Before you line up for an Apple iRemote, ask yourself; what's the most important feature of a remote control? Battery life. There's nothing worse than reaching for the remote control only to discover that it's flat. If your remote runs on AA batteries that probably only happens every few months. If it runs on a rechargeable battery like my Logitech Harmony 785 then it's every few weeks. But at least it warns you first, so you can do what you need to do and then put it on the charge cradle.
Meanwhile a tablet-based remote control would run flat every few days unless you put it on the charger every night -- something you're not likely to do. Even if you remember, you can be sure other people in the house won't. Finding the remote dead flat once a week would not make for a good user experience.
For most people keeping the charger in arm's reach, such as on the coffee table, would mean running a power cable across the floor from a power point. Not something your average person will tolerate in their lounge room. It's actually more practical to reach for the smartphone in your pocket and use it as the remote. You'll find iOS remote apps for a range of devices including Sony Blu-ray players and Telstra's T-Box. You'll also find RF blasters which let an iGadget control all your home entertainment gear such as Griffin's Beacon or VooMote. Buying a dedicated iPod Touch for the coffee table (or repurposing an old iPhone) would be more practical than a 7-inch tablet living on your coffee table. But not as practical as picking up an old Logitech Harmony remote online for a song.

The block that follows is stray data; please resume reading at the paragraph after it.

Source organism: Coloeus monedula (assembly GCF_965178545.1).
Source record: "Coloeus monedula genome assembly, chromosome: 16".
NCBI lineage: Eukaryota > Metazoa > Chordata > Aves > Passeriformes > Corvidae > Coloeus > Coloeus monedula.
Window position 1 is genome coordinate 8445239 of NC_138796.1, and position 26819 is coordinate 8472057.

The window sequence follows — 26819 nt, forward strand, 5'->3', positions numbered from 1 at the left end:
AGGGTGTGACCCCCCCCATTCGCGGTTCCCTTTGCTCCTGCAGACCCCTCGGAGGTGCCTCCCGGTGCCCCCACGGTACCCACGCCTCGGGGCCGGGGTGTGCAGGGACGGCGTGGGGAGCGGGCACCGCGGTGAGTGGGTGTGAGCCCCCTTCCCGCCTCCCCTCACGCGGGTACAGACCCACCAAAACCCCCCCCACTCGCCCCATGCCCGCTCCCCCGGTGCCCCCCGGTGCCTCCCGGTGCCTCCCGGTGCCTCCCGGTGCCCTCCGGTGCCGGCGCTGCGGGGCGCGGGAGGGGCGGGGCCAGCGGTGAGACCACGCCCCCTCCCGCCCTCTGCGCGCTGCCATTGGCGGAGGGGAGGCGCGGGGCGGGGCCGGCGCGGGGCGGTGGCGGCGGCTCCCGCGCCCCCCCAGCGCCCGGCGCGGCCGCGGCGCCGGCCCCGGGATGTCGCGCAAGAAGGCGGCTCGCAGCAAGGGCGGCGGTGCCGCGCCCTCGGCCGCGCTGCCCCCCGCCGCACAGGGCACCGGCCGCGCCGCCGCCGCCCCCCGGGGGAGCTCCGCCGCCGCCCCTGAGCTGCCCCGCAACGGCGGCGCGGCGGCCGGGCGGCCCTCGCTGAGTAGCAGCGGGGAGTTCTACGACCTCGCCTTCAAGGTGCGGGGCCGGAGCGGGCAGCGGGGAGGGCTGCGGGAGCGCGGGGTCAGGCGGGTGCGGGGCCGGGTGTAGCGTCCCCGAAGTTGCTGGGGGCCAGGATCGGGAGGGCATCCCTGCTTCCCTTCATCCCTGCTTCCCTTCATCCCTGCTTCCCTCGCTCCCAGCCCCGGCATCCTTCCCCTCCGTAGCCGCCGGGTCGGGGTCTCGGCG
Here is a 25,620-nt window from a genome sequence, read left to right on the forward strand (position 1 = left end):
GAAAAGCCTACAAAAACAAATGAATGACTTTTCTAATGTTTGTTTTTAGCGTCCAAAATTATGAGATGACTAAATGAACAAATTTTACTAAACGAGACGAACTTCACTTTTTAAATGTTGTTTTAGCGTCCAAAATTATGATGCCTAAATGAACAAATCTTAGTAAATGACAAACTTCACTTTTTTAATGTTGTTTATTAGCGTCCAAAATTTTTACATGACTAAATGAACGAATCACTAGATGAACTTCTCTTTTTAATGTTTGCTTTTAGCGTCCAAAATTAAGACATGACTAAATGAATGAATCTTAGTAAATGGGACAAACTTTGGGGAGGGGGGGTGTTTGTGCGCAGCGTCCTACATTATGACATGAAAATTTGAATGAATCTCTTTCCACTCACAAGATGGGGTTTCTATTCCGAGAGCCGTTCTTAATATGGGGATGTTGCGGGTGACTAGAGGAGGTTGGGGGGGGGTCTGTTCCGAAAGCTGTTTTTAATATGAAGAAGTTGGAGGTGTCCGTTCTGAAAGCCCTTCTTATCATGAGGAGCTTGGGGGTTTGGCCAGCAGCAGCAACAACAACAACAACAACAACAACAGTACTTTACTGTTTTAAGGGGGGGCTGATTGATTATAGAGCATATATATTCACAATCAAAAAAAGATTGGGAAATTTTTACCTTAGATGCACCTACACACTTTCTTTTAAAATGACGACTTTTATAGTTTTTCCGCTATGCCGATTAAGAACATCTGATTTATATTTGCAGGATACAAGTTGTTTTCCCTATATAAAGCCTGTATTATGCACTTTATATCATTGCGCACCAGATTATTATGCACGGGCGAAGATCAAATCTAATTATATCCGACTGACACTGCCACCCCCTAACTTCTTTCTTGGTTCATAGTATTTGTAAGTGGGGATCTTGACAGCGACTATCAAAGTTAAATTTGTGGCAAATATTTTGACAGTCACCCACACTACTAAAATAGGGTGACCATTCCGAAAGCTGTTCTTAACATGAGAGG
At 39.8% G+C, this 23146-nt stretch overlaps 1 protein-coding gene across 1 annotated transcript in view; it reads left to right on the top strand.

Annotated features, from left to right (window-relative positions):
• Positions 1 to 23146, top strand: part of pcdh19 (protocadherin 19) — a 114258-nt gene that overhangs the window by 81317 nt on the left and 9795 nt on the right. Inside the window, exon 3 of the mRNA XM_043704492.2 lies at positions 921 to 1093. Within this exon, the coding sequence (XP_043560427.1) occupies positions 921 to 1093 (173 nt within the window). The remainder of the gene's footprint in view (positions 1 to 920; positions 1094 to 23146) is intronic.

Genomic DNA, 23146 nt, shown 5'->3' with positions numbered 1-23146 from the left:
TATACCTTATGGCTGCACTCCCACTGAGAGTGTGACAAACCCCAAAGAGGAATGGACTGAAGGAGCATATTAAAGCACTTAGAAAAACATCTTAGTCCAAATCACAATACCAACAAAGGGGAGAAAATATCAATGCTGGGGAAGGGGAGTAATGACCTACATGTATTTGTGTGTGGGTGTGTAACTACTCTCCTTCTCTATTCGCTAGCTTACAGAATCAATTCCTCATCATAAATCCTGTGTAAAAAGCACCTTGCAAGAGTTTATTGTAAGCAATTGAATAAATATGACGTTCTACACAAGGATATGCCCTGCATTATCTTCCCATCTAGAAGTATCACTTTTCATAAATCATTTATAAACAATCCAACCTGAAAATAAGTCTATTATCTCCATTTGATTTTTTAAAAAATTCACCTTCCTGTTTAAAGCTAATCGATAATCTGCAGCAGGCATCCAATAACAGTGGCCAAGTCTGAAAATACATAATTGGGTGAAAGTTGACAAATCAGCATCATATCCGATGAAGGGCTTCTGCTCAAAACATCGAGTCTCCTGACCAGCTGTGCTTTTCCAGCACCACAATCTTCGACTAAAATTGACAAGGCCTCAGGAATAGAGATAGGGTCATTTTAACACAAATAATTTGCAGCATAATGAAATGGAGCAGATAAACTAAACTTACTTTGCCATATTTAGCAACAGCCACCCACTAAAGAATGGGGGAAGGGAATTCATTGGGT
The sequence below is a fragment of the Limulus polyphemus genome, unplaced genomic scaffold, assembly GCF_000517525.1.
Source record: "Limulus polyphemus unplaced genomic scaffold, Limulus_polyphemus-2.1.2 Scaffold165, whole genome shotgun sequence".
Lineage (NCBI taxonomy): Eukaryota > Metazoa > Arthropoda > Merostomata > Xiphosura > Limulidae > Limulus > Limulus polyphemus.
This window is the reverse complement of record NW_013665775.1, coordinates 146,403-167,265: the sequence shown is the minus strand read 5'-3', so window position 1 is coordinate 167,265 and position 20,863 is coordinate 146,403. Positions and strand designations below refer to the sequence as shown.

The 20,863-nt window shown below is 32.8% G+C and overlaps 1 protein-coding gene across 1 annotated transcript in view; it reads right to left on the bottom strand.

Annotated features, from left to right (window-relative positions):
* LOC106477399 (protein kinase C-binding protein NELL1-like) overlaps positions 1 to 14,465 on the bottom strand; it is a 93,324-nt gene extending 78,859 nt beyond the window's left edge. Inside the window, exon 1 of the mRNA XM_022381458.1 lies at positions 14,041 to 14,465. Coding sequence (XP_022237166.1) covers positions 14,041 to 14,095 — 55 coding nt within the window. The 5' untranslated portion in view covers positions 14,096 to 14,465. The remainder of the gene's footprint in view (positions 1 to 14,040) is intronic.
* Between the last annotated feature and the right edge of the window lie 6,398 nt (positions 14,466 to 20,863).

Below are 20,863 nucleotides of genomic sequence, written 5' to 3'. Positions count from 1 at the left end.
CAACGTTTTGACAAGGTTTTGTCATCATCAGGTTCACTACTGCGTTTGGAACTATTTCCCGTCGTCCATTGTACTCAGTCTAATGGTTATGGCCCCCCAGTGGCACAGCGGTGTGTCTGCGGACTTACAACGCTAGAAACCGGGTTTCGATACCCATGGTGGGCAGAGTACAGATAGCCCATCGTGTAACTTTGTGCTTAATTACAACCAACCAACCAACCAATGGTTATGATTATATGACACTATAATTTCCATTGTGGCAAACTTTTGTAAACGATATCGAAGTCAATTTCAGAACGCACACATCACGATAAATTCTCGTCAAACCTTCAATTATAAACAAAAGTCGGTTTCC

It's hard to see what an iPad-based remote control can bring to the party that a decent universal remote can't already deliver -- especially if you're already got smartphones and tablets in your home. Acting as a wireless QWERTY keyboard for an Apple TV is about the only thing that springs to mind, although that's simply a software feature which could be added to existing iGadgets. It will be interesting to see where Apple believes the iPad Mini fits into the big picture.